organic compounds\(\def\hfill{\hskip 5em}\def\hfil{\hskip 3em}\def\eqno#1{\hfil {#1}}\)

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ISSN: 2056-9890

trans-1,2-Di­methyl­cyclo­hexa­ne

aChemical Crystallography, Central Chemistry Laboratory, University of Oxford, Oxford OX1 3TA, England
*Correspondence e-mail: richard.bream@pmb.ox.ac.uk

(Received 11 January 2006; accepted 23 January 2006; online 27 January 2006)

The title compound, C8H16, a liquid at room temperature, was studied as part of a project to develop a computer-controlled low-temperature crystal-growing device. Single crystals, in P21/n, were obtained at 167 K. The molecule adopts a chair conformation and possesses a non-crystallographic twofold axis of symmetry.

Comment

trans-1,2-Dimethyl­cyclo­hexane, (I)[link] (Fig. 1[link]), was one of eight alkyl­cyclo­hexa­nes whose thermodynamic properties were published in 1949 (Huffman et al., 1949[Huffman, H. M., Todd, S. S. & Oliver, G. D. (1949). J. Am. Chem. Soc. 71, 584-592.]). That work reported a melting point of 184.994 K and showed no evidence for phase changes in the range down to liquid nitro­gen temperatures.

[Scheme 1]

The sample we used was one of several sealed in 0.2 mm Lindeman tubes for preliminary work carried out in 1979. Data had been collected at that time on a Stoe Weissenberg diffractometer and the structure solved, but was not of a publishable quality (Courseille et al., 1979[Courseille, D., Hospital, M., Leroy, F. & Watkin, D. (1979). 5th European Crystallographic Meeting, Copenhagen, Denmark, p. 285.]).

The sample solidified spontaneously to a polycrystalline mass on flash cooling to 120 K. The temperature was then raised to 167 K and the sample was zone-refined into a single crystal using tandem computer-controlled heating elements. The temperature was then slowly reduced to 150 K for data collection.

The mol­ecules are in the chair conformation with the two methyl groups trans-equatorial [τ = −58.0 (2)]. The mol­ecule has an excellent inter­nal twofold axis (r.m.s. positional deviation 0.03 Å, r.m.s. bond length deviation 0.01 Å and r.m.s. torsion angle deviation 1.6° including the refined H atoms). The van der Waals surface is in the form of a slightly elongated disk with alternate layers inclined to each other. The calculated density is not unlike that of the ordered monoclinic phase of cyclo­hexane (0.996 Mg m−3), suggesting that a low specific gravity may be a feature of small chain cyclic hydro­carbons (Kahn et al., 1973[Kahn, R., Fourme, R., Andre, D. & Renaud, M. (1973). Acta Cryst. B29, 131-138.]).

[Figure 1]
Figure 1
The title compound with displacement ellipsoids drawn at the 50% probability level. H atoms are shown as spheres of arbitary radius.
[Figure 2]
Figure 2
An a axis projection of the title compound. One column of mol­ecules has been highlighted in blue for comparison with Fig. 3[link].
[Figure 3]
Figure 3
A projection along the c axis, showing the mol­ecular stacks parallel to the a axis.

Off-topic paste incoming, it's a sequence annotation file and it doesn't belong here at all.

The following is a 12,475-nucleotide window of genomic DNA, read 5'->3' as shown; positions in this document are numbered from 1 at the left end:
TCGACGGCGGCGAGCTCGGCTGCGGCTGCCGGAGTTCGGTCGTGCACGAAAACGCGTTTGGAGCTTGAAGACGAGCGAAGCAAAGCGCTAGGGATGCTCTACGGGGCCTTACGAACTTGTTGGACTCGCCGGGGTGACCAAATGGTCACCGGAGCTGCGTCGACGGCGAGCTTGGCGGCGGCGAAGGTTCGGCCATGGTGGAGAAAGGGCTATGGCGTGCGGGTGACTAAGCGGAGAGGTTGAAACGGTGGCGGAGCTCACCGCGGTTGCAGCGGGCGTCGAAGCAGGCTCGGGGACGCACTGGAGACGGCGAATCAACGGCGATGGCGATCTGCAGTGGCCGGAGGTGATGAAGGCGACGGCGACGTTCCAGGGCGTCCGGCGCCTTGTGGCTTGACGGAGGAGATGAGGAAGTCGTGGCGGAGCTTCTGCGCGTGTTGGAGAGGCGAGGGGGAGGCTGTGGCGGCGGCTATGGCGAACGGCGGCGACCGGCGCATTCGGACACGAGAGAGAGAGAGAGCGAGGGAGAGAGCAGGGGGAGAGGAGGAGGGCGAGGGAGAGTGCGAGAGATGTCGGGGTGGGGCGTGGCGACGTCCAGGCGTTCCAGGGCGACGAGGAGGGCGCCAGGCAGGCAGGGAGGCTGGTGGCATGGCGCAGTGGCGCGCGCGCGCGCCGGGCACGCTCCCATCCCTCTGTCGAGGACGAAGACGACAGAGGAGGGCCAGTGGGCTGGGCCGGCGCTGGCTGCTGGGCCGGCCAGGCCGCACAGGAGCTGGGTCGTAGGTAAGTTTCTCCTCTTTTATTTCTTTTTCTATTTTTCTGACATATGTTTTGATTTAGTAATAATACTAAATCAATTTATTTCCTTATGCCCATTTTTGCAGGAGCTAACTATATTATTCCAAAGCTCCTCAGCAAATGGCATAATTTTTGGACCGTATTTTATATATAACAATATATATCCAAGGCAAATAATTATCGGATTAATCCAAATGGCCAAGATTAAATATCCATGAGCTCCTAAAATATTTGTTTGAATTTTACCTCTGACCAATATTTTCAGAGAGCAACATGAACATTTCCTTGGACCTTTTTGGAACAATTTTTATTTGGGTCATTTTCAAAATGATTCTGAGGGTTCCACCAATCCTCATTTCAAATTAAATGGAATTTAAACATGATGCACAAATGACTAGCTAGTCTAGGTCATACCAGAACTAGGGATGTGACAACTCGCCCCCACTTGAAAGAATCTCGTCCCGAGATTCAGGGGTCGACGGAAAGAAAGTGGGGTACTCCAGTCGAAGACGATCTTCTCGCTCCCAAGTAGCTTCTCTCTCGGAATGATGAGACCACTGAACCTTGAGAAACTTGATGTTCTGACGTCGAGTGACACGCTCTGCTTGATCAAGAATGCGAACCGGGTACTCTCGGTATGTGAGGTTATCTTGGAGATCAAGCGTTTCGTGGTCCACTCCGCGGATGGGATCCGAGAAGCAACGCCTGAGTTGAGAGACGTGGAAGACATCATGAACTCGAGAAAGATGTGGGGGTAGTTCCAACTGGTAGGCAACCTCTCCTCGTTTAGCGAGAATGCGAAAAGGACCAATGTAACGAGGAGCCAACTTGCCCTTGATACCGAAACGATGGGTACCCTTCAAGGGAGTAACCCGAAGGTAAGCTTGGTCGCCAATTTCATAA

Experimental

The material was used as supplied by the Aldrich Chemical Company Inc. in 1979.

Crystal data
  • C8H16

  • Mr = 112.22

  • Monoclinic, P 21 /n

  • a = 5.3403 (4) Å

  • b = 19.4410 (15) Å

  • c = 7.4446 (7) Å

  • β = 92.378 (4)°

  • V = 772.24 (11) Å3

  • Z = 4

  • Dx = 0.965 Mg m−3

  • Mo Kα radiation

  • Cell parameters from 1440 reflections

  • θ = 5–27°

  • μ = 0.05 mm−1

  • T = 150 K

  • Cylinder, colourless

  • 1.00 × 0.20 (radius) mm

Data collection
  • Nonius KappaCCD diffractometer

  • ω scans

  • Absorption correction: multi-scan(DENZO/SCALEPACK; Otwinowski & Minor, 1997[Otwinowski, Z. & Minor, W. (1997). Methods in Enzymology, Vol. 276, Macromolecular Crystallography, Part A, edited by C. W. Carter Jr & R. M. Sweet, pp. 307-326. New York: Academic Press.])Tmin = 0.86, Tmax = 0.97

  • 2938 measured reflections

  • 1679 independent reflections

  • 1677 reflections with I > −3σ(I)

  • Rint = 0.039

  • θmax = 27.4°

  • h = −6 → 6

  • k = −25 → 22

  • l = −9 → 9

Refinement
  • Refinement on F2

  • R[F2 > 2σ(F2)] = 0.083

  • wR(F2) = 0.149

  • S = 1.01

  • 1677 reflections

  • 73 parameters

  • H-atom parameters constrained

  • w = 1/[σ2(F2) + (0.05P)2 + 0.29P] where P = [max(Fo2,0) + 2Fc2]/3

  • (Δ/σ)max = 0.004

  • Δρmax = 0.23 e Å−3

  • Δρmin = −0.20 e Å−3

Table 1
Selected geometric parameters (Å, °)

C1—C2 1.531 (2)
C1—C6 1.531 (2)
C1—C8 1.529 (2)
C2—C3 1.529 (2)
C2—C7 1.531 (2)
C3—C4 1.526 (2)
C4—C5 1.521 (2)
C5—C6 1.526 (2)
C2—C1—C6 110.81 (12)
C2—C1—C8 113.12 (13)
C6—C1—C8 110.15 (12)
C1—C2—C3 110.76 (12)
C1—C2—C7 112.87 (12)
C3—C2—C7 110.38 (12)
C2—C3—C4 112.76 (12)
C3—C4—C5 110.67 (12)
C4—C5—C6 111.00 (13)
C1—C6—C5 112.93 (12)

The H atoms were all located in a difference map and then repositioned geometrically. They were initially refined with soft restraints on the bond lengths and angles to regularize their geometry (C—H = 0.93–0.98 Å) and displacement parameters [Uiso(H) = 1.2–1.5Ueq(C)], after which their positions were refined with riding constraints.